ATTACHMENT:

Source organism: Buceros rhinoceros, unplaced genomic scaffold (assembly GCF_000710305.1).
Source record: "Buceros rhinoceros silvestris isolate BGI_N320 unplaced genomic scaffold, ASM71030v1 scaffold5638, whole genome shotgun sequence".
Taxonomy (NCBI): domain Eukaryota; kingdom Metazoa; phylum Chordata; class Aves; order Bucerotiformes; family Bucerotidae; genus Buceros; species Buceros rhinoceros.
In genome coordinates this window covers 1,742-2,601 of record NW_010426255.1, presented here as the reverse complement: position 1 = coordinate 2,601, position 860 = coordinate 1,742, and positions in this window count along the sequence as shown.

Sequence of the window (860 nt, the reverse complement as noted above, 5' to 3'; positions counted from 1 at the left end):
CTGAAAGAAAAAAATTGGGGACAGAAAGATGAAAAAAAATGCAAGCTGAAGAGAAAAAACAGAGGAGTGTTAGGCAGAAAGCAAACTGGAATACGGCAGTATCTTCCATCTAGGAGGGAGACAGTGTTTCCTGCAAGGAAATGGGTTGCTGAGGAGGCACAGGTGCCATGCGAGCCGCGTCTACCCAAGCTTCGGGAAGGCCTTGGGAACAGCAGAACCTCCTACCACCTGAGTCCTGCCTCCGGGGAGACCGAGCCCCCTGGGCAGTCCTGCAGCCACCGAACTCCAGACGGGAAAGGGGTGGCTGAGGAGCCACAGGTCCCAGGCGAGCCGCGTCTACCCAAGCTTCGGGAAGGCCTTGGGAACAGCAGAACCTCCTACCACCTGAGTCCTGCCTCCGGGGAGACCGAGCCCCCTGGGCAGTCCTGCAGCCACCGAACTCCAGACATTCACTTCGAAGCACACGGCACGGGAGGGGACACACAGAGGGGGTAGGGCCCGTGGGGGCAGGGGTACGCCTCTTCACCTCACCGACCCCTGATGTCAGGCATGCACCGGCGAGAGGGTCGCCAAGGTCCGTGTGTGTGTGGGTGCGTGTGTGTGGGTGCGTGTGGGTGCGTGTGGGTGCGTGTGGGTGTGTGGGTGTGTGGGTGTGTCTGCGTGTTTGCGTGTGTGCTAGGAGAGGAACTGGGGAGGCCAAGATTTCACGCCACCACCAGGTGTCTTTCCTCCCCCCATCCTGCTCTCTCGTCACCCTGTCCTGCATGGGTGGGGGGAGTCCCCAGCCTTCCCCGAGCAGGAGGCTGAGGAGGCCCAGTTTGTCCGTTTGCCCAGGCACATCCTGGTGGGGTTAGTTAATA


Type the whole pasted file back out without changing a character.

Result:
Source organism: Buceros rhinoceros, unplaced genomic scaffold (assembly GCF_000710305.1).
Source record: "Buceros rhinoceros silvestris isolate BGI_N320 unplaced genomic scaffold, ASM71030v1 scaffold5638, whole genome shotgun sequence".
Taxonomy (NCBI): domain Eukaryota; kingdom Metazoa; phylum Chordata; class Aves; order Bucerotiformes; family Bucerotidae; genus Buceros; species Buceros rhinoceros.
In genome coordinates this window covers 1,742-2,601 of record NW_010426255.1, presented here as the reverse complement: position 1 = coordinate 2,601, position 860 = coordinate 1,742, and positions in this window count along the sequence as shown.

Sequence of the window (860 nt, the reverse complement as noted above, 5' to 3'; positions counted from 1 at the left end):
CTGAAAGAAAAAAATTGGGGACAGAAAGATGAAAAAAAATGCAAGCTGAAGAGAAAAAACAGAGGAGTGTTAGGCAGAAAGCAAACTGGAATACGGCAGTATCTTCCATCTAGGAGGGAGACAGTGTTTCCTGCAAGGAAATGGGTTGCTGAGGAGGCACAGGTGCCATGCGAGCCGCGTCTACCCAAGCTTCGGGAAGGCCTTGGGAACAGCAGAACCTCCTACCACCTGAGTCCTGCCTCCGGGGAGACCGAGCCCCCTGGGCAGTCCTGCAGCCACCGAACTCCAGACGGGAAAGGGGTGGCTGAGGAGCCACAGGTCCCAGGCGAGCCGCGTCTACCCAAGCTTCGGGAAGGCCTTGGGAACAGCAGAACCTCCTACCACCTGAGTCCTGCCTCCGGGGAGACCGAGCCCCCTGGGCAGTCCTGCAGCCACCGAACTCCAGACATTCACTTCGAAGCACACGGCACGGGAGGGGACACACAGAGGGGGTAGGGCCCGTGGGGGCAGGGGTACGCCTCTTCACCTCACCGACCCCTGATGTCAGGCATGCACCGGCGAGAGGGTCGCCAAGGTCCGTGTGTGTGTGGGTGCGTGTGTGTGGGTGCGTGTGGGTGCGTGTGGGTGCGTGTGGGTGTGTGGGTGTGTGGGTGTGTCTGCGTGTTTGCGTGTGTGCTAGGAGAGGAACTGGGGAGGCCAAGATTTCACGCCACCACCAGGTGTCTTTCCTCCCCCCATCCTGCTCTCTCGTCACCCTGTCCTGCATGGGTGGGGGGAGTCCCCAGCCTTCCCCGAGCAGGAGGCTGAGGAGGCCCAGTTTGTCCGTTTGCCCAGGCACATCCTGGTGGGGTTAGTTAATA